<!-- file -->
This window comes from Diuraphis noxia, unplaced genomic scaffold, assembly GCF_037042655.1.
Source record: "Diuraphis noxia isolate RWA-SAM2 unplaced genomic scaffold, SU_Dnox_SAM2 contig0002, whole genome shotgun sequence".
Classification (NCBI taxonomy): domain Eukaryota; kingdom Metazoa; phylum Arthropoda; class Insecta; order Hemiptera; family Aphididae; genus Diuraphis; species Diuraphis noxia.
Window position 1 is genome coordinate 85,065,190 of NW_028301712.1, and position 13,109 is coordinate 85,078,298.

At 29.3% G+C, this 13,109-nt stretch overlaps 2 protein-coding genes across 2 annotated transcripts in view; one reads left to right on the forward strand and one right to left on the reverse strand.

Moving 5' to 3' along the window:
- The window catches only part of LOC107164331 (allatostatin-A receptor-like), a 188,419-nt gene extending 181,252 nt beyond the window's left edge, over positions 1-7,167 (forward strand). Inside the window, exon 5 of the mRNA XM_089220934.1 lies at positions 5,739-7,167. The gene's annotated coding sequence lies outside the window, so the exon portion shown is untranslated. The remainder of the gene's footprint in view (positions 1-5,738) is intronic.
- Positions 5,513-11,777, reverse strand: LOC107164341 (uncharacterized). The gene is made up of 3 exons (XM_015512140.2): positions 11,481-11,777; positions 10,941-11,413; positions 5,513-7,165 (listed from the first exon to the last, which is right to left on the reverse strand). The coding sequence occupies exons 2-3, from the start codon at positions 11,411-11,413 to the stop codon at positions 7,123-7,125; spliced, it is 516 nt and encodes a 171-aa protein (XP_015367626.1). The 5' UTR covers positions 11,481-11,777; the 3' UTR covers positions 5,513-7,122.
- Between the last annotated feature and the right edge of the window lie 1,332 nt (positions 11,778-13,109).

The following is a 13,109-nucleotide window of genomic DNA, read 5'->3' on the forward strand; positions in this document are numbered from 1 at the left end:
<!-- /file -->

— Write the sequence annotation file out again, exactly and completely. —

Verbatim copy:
This window comes from Diuraphis noxia, unplaced genomic scaffold, assembly GCF_037042655.1.
Source record: "Diuraphis noxia isolate RWA-SAM2 unplaced genomic scaffold, SU_Dnox_SAM2 contig0002, whole genome shotgun sequence".
Classification (NCBI taxonomy): domain Eukaryota; kingdom Metazoa; phylum Arthropoda; class Insecta; order Hemiptera; family Aphididae; genus Diuraphis; species Diuraphis noxia.
Window position 1 is genome coordinate 85,065,190 of NW_028301712.1, and position 13,109 is coordinate 85,078,298.

At 29.3% G+C, this 13,109-nt stretch overlaps 2 protein-coding genes across 2 annotated transcripts in view; one reads left to right on the forward strand and one right to left on the reverse strand.

Moving 5' to 3' along the window:
- The window catches only part of LOC107164331 (allatostatin-A receptor-like), a 188,419-nt gene extending 181,252 nt beyond the window's left edge, over positions 1-7,167 (forward strand). Inside the window, exon 5 of the mRNA XM_089220934.1 lies at positions 5,739-7,167. The gene's annotated coding sequence lies outside the window, so the exon portion shown is untranslated. The remainder of the gene's footprint in view (positions 1-5,738) is intronic.
- Positions 5,513-11,777, reverse strand: LOC107164341 (uncharacterized). The gene is made up of 3 exons (XM_015512140.2): positions 11,481-11,777; positions 10,941-11,413; positions 5,513-7,165 (listed from the first exon to the last, which is right to left on the reverse strand). The coding sequence occupies exons 2-3, from the start codon at positions 11,411-11,413 to the stop codon at positions 7,123-7,125; spliced, it is 516 nt and encodes a 171-aa protein (XP_015367626.1). The 5' UTR covers positions 11,481-11,777; the 3' UTR covers positions 5,513-7,122.
- Between the last annotated feature and the right edge of the window lie 1,332 nt (positions 11,778-13,109).

The following is a 13,109-nucleotide window of genomic DNA, read 5'->3' on the forward strand; positions in this document are numbered from 1 at the left end: